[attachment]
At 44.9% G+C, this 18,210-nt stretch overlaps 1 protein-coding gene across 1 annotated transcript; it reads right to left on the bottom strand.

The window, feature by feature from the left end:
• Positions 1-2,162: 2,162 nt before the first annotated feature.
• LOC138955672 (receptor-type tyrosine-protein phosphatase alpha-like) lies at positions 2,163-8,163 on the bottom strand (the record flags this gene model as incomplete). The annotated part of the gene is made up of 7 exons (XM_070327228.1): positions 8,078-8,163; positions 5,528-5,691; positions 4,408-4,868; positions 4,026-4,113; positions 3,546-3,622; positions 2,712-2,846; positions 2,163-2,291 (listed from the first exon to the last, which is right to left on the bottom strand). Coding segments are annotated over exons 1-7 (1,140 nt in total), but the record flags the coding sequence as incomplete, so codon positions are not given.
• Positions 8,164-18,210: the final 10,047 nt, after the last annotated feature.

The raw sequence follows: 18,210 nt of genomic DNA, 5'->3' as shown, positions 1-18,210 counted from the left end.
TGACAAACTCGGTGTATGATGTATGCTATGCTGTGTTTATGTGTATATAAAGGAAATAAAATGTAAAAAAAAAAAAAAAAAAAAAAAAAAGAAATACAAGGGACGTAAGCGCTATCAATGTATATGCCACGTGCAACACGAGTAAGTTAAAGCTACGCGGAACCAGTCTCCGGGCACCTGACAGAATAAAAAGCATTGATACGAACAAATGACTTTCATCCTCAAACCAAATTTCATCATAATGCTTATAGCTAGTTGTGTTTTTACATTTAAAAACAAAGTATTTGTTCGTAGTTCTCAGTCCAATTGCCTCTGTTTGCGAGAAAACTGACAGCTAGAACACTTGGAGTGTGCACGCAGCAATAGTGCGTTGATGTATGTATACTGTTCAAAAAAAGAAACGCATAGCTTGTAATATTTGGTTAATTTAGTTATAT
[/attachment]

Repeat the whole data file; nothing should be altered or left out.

At 44.9% G+C, this 18,210-nt stretch overlaps 1 protein-coding gene across 1 annotated transcript; it reads right to left on the bottom strand.

The window, feature by feature from the left end:
• Positions 1-2,162: 2,162 nt before the first annotated feature.
• LOC138955672 (receptor-type tyrosine-protein phosphatase alpha-like) lies at positions 2,163-8,163 on the bottom strand (the record flags this gene model as incomplete). The annotated part of the gene is made up of 7 exons (XM_070327228.1): positions 8,078-8,163; positions 5,528-5,691; positions 4,408-4,868; positions 4,026-4,113; positions 3,546-3,622; positions 2,712-2,846; positions 2,163-2,291 (listed from the first exon to the last, which is right to left on the bottom strand). Coding segments are annotated over exons 1-7 (1,140 nt in total), but the record flags the coding sequence as incomplete, so codon positions are not given.
• Positions 8,164-18,210: the final 10,047 nt, after the last annotated feature.

The raw sequence follows: 18,210 nt of genomic DNA, 5'->3' as shown, positions 1-18,210 counted from the left end.
TGACAAACTCGGTGTATGATGTATGCTATGCTGTGTTTATGTGTATATAAAGGAAATAAAATGTAAAAAAAAAAAAAAAAAAAAAAAAAAGAAATACAAGGGACGTAAGCGCTATCAATGTATATGCCACGTGCAACACGAGTAAGTTAAAGCTACGCGGAACCAGTCTCCGGGCACCTGACAGAATAAAAAGCATTGATACGAACAAATGACTTTCATCCTCAAACCAAATTTCATCATAATGCTTATAGCTAGTTGTGTTTTTACATTTAAAAACAAAGTATTTGTTCGTAGTTCTCAGTCCAATTGCCTCTGTTTGCGAGAAAACTGACAGCTAGAACACTTGGAGTGTGCACGCAGCAATAGTGCGTTGATGTATGTATACTGTTCAAAAAAAGAAACGCATAGCTTGTAATATTTGGTTAATTTAGTTATAT